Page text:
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Verizon, T-Mobile battle for US 5G mindshare

Verizon enjoys a commanding lead in the court of public opinion when it comes to 5G, according to one analyst survey.

The financial analysts at Cowen reported that 43% of their survey respondents chose Verizon as having the best 5G network. AT&T was next with 26%, while T-Mobile trailed at 23%.

"While Verizon currently lacks the 5G coverage depth of its competitors ... it seems its continued '5G Built Right' [advertising] campaign, the announcement of its nationwide <6GHz 5G network (with DSS) at the iPhone 12 event, as well as residual goodwill from its 4G network dominance, continues to resonate with consumers," the analysts wrote. "To that end, we'd also note that in terms of overall brand rank, Verizon continues to hold a solid lead over its peers."

The Cowen analysts said they conducted the survey of 1,110 US mobile customers in early January.

However, the devil is in the details.

For example, Verizon's share of Americans' 5G sentiment has been falling. When asked "Who do you perceive to have the best 5G network?" the operator scored fully 47% in a study from the fourth quarter of 2019. Meanwhile, T-Mobile gained on the question this time, rising from just 20% in the fourth quarter of 2019. AT&T stayed relatively unchanged at 25%.

A problem of messaging

The question is important given how much money each operator is spending in an effort to shift consumer perception of their 5G network offerings. According to 2019 data from Kantar, AT&T was the third biggest advertiser in the US, trailing only Amazon and Comcast. Verizon clocked in at No. 7, while T-Mobile was No. 14.

Moreover, the issue has taken on a particularly competitive hue following the close of T-Mobile's acquisition of Sprint last year. The action opened the door for T-Mobile to begin a five-year, $60 billion network upgrade designed to allow the operator to provide the fastest 5G services across the nation at the lowest prices thanks to its new midband spectrum holdings. That network upgrade effort has already begun showing results: T-Mobile has boasted that fully 100 million Americans now have access to an upgraded 5G network providing average speeds around 300 Mbit/s and peaks of 1 Gbit/s.

Meantime, Verizon has been heavily advertising its 5G network in millimeter wave (mmWave) spectrum that only covers an estimated 2 million Americans. Verizon's nationwide 5G services, working on its lowband spectrum holdings, aren't much faster than its 4G offerings.

Nevertheless, T-Mobile executives have acknowledged they face substantial headwinds on the topic, considering they will need to change entrenched consumer opinions about its network and how it compares with the network from Verizon.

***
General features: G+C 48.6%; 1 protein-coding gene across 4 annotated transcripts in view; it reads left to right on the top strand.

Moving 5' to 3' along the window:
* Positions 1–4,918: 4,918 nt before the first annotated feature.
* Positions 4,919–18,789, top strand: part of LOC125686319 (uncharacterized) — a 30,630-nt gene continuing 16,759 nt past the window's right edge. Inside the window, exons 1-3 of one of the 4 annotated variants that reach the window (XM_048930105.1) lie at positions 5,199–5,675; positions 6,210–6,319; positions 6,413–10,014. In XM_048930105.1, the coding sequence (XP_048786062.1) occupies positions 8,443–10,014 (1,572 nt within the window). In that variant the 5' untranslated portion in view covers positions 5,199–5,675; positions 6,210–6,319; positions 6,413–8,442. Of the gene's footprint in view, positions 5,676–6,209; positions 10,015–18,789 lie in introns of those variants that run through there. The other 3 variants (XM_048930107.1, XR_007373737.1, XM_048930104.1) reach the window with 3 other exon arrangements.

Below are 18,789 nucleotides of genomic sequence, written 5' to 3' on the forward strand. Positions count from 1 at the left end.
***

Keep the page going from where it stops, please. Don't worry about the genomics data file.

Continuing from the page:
"If you're playing a baseball game here and you have nine innings, this is inning number two," explained T-Mobile's Matt Staneff at a November investor event in discussing the operator's position against its competitors, according to a Seeking Alpha transcript. "When it comes to phones and networks and things are really going to get interesting when the results catch up, the reported speeds and things like that catch up to reality because it's a bit of a lagging indicator right now when you look at what's being advertised versus what's actually happening. And by the time we get into Q1, in Q2, it's going to be a completely different story for consumers."

Reading between the lines

Such comments help provide context for the war of words between Verizon and T-Mobile this week over a pair of recent network-performance tests. Verizon, for its part, boasted of recent RootMetrics tests showing its network was the "best overall network." Verizon also described RootMetrics as "the nation's most rigorous and scientific network tester."

But on the same day, T-Mobile cited data from rival network-monitoring company OpenSignal showing "T-Mobile customers now get the fastest 5G download speeds, fastest 5G upload speeds AND a 5G signal more often than anyone else."

"Opensignal's independent reports and insights are based on measurements of real experience," T-Mobile explained.

The situation highlights the substantial problems facing T-Mobile as it spends billions of dollars to upgrade its network – it will need to somehow convince customers that its efforts have catapulted it ahead of the competition. That is certainly its goal in touting OpenSignal's results.

Meanwhile, Verizon will need to blunt T-Mobile's attack with its own data, such as RootMetrics' findings.

Finally, as the analysts from Cowen noted, the situation will likely change again soon. Verizon is widely expected to walk away from the FCC's recent C-band auction for midband spectrum licenses with the most valuable winnings, spectrum that could allow Verizon to add dramatically faster speeds to its 5G network. That could put Verizon on more equal footing with T-Mobile in terms of network performance.

But whether such efforts will sway the court of public opinion remains to be seen.

Related posts:

Mike Dano, Editorial Director, 5G & Mobile Strategies, Light Reading | @mikeddano

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